5 tips to help you avoid scam Facebook ads
People are reporting an increase in suspicious Facebook ads — suspicious because the prices seem unreasonably low, or because they claim to have availability for products that are out of stock everywhere else.
If you’re going to be doing some online holiday shopping in the next week or two, here are 5 things you can do to protect yourself from the kind of scam ads you may encounter on Facebook and other social platforms.
Think like a scammer
Cybercriminals are opportunists. This is why major news stories always generate new phishing campaigns, and why natural disasters routinely produce donation scams. At this time of year, millions of people are rushing to do their last-minute shopping; their budgets are stretched thin; and they’re often unable to find the items they’re looking for. This is a golden opportunity for scammers, and they take full advantage of it — so keep this in mind the next time you see an offer that seems “too good to be true”, or some unknown company saying they have that hot item nobody can seem to get their hands on.
Be suspicious of “coincidences”
You’ve been searching high and low for a store that has the PS5, but to no avail. Suddenly, you see a Facebook ad from a seller who says they still have a few units left in stock. What luck, right? Well … maybe not. Facebook is an $800 billion company — and also a serious privacy threat — precisely because its platform allows vendors to serve targeted ads to people who have shown interest in buying whatever they’re selling. If you’ve been performing lots of web searches for some hard-to-find item, and then this item miraculously shows up in an ad from an unknown seller, be careful: it might well be a scam.
Do your homework
If you want to take a chance on an unfamiliar company, first do some research, and look for any glaring issues that might indicate a disreputable seller. Read the comments under the original Facebook ad or post to see if other users have had bad experiences (but remember that positive comments can be faked by scammers!). Check out the domain on the seller’s website as well — scammers often register low-quality “throwaway” domain names, since they know their sites will likely be taken down: “www.candles123xadtf.ru” is probably not the real deal, for example. You can also look up the domain registration history with ICANN to see when the website was created: brand new sites are a much bigger risk than the ones that have been around since 1999!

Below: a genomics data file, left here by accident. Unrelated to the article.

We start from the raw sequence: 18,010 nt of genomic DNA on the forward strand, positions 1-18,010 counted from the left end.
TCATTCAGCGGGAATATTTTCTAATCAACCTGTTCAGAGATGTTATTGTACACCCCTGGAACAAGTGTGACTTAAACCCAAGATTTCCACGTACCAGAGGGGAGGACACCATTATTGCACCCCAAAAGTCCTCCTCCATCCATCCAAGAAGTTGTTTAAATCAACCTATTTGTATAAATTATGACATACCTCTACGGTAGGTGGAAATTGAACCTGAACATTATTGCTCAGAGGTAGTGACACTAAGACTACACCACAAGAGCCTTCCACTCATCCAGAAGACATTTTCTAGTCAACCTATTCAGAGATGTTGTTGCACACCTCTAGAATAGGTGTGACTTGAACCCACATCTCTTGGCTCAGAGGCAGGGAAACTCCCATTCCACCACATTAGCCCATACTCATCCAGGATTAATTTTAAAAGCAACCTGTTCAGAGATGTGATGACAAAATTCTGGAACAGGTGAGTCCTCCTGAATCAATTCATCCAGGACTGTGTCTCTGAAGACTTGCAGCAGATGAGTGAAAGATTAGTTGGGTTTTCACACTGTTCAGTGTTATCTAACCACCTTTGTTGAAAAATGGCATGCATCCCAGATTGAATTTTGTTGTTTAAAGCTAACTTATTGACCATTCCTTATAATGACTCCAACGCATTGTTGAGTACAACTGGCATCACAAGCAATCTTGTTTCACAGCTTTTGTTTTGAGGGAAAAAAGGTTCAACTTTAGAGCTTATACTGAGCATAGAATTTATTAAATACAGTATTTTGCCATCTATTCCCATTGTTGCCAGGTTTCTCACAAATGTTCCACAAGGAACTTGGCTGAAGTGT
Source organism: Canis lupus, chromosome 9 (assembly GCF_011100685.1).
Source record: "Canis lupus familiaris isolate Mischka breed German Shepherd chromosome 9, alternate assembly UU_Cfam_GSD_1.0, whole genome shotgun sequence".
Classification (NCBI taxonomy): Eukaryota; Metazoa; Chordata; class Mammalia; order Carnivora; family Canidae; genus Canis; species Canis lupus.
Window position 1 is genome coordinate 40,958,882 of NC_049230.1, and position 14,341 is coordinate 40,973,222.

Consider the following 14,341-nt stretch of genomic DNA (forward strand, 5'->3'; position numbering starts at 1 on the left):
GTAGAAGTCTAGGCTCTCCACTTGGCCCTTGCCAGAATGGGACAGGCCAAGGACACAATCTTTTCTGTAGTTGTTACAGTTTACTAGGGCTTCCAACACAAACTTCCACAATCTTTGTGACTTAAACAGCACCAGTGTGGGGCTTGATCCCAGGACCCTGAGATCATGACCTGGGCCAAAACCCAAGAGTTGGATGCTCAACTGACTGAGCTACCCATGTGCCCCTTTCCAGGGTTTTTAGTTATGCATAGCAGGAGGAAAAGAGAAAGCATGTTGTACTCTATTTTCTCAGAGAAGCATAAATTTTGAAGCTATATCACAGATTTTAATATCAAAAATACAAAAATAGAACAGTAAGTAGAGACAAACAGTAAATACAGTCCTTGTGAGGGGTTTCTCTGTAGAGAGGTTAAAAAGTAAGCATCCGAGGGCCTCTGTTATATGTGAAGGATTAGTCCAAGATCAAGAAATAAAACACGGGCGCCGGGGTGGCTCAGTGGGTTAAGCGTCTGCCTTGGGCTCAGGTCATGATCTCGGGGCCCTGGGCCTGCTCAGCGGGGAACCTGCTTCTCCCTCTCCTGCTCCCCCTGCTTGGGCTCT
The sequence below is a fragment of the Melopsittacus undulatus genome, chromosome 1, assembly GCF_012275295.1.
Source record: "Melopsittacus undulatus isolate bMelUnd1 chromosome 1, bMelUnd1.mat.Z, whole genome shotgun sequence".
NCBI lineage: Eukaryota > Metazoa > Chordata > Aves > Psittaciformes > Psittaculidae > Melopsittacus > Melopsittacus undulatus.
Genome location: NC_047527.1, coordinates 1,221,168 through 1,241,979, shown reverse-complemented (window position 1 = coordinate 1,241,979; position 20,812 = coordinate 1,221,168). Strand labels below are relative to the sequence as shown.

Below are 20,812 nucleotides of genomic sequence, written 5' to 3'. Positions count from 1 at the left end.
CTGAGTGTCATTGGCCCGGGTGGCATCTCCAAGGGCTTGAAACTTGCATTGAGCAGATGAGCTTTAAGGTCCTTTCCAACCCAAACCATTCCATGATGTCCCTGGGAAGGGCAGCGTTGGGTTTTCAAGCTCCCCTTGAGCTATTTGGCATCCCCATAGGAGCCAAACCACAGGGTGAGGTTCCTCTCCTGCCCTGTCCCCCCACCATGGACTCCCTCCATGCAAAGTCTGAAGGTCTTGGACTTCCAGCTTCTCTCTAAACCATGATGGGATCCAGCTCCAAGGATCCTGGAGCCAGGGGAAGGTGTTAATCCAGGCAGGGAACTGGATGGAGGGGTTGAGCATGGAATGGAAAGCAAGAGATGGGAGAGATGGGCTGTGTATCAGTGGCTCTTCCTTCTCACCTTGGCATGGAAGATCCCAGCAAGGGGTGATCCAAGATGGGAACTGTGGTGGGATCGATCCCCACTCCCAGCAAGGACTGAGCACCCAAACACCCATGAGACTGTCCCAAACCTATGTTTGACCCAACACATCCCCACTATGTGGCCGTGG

Go big … or go local
Generally speaking, your safest option for shopping online is a large, well-known retailer who has been in business for years. As a rule, ads from random, unknown sellers should be treated with a fair degree of skepticism. However, this doesn’t mean you’re stuck with Amazon and Target — far from it. The other safe option is to purchase from local businesses that you already know and trust. As long as they’ve taken the necessary cybersecurity precautions for e-commerce websites, a hometown business is an excellent choice for buying online: after all, if you’ve driven by their location in your car, you know they’re a real company! If you see one of their ads on Facebook, just make sure that it links to the company’s actual website, and then feel free to support the little guy.
Use safe payment methods
When shopping online, just as when shopping in person, your best bet is to use a safe payment method at checkout: one that makes it easy to dispute fraud, and to recover your money in a worst-case scenario. If possible, use a method that doesn’t require you to enter your financial details on the site directly. Credit cards are a reasonably safe option. Payment processing gateways (such as PayPal) that let you enter card details on their site instead of on the merchant’s are even better. If you can use a digital wallet service like Apple Pay or Google Pay, this is probably far and away the safest way to pay for things online.
Follow these tips when you’re shopping online this year in order to avoid Facebook ad scams — and avoid disappointment as well! If you’re looking for more cybersecurity tips for safe holiday shopping, check out our IoT gift buying guide and this article on how to use shopping extensions safely.